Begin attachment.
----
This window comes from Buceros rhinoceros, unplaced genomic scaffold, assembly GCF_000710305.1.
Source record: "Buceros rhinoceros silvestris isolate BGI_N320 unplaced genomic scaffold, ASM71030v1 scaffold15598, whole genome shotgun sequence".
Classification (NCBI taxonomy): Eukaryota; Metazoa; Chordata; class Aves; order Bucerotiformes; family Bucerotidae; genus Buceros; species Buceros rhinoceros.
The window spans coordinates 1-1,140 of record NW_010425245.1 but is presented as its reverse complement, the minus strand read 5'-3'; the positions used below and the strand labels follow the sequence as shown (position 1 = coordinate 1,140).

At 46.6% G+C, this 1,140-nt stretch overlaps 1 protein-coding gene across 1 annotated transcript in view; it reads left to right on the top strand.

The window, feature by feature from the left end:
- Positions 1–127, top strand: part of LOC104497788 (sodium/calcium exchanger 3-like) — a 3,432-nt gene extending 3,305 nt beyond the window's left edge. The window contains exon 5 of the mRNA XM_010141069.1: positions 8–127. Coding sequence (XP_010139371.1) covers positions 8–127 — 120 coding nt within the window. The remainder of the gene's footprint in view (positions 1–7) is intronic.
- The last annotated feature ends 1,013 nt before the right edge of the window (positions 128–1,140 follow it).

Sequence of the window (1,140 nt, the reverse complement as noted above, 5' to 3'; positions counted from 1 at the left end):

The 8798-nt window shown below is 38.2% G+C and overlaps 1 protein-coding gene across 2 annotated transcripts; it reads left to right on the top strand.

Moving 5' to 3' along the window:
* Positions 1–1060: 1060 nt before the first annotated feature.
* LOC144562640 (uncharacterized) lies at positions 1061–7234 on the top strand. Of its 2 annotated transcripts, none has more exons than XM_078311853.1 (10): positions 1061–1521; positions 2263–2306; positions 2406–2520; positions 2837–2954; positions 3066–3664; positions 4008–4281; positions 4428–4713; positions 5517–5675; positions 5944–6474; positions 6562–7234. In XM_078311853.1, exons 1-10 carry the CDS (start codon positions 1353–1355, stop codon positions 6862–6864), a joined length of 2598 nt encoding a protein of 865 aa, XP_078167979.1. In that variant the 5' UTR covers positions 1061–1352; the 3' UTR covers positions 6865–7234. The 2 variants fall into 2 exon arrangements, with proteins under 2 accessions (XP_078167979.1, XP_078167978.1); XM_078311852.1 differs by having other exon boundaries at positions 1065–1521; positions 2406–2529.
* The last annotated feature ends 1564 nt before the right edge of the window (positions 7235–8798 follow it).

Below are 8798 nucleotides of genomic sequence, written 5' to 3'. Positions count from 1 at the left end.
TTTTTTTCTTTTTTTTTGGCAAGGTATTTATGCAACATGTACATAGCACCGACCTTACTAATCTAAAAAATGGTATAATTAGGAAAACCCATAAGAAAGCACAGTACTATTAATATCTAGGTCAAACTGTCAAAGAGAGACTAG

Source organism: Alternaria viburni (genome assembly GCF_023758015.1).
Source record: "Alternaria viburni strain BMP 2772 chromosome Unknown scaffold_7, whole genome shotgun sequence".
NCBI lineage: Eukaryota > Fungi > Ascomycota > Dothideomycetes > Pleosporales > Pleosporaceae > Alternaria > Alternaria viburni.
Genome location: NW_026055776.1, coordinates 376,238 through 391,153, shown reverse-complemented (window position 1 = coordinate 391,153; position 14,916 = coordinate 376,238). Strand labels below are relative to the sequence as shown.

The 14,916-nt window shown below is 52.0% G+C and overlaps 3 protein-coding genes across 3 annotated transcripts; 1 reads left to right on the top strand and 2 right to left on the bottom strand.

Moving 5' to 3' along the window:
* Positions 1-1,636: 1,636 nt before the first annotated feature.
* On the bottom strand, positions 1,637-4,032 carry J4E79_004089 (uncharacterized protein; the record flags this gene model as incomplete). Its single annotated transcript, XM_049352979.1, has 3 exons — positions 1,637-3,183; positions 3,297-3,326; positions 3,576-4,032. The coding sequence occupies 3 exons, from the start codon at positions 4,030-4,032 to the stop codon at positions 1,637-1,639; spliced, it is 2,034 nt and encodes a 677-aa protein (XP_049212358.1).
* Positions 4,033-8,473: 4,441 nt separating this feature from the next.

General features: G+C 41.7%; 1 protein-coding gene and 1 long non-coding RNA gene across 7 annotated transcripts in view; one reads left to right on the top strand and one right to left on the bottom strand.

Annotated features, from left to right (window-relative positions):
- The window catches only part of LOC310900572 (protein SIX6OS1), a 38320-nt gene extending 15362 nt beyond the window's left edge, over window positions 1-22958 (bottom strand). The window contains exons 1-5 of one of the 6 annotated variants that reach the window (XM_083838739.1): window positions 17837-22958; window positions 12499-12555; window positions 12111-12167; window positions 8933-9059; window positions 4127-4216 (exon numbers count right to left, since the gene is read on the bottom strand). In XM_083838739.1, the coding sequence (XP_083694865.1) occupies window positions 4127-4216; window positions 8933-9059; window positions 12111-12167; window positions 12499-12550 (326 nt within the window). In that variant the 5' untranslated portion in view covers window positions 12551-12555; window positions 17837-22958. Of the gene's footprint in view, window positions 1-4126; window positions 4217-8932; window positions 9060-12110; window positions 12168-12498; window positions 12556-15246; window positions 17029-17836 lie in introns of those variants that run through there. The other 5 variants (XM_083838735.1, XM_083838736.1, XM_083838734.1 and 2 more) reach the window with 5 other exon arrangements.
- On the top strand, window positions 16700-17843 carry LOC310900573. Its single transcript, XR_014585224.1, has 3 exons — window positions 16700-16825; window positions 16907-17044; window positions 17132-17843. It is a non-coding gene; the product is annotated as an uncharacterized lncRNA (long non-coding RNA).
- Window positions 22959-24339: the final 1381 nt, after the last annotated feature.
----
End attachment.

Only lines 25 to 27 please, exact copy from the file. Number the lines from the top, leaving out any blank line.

* Positions 4,033-8,473: 4,441 nt separating this feature from the next.

General features: G+C 41.7%; 1 protein-coding gene and 1 long non-coding RNA gene across 7 annotated transcripts in view; one reads left to right on the top strand and one right to left on the bottom strand.

Annotated features, from left to right (window-relative positions):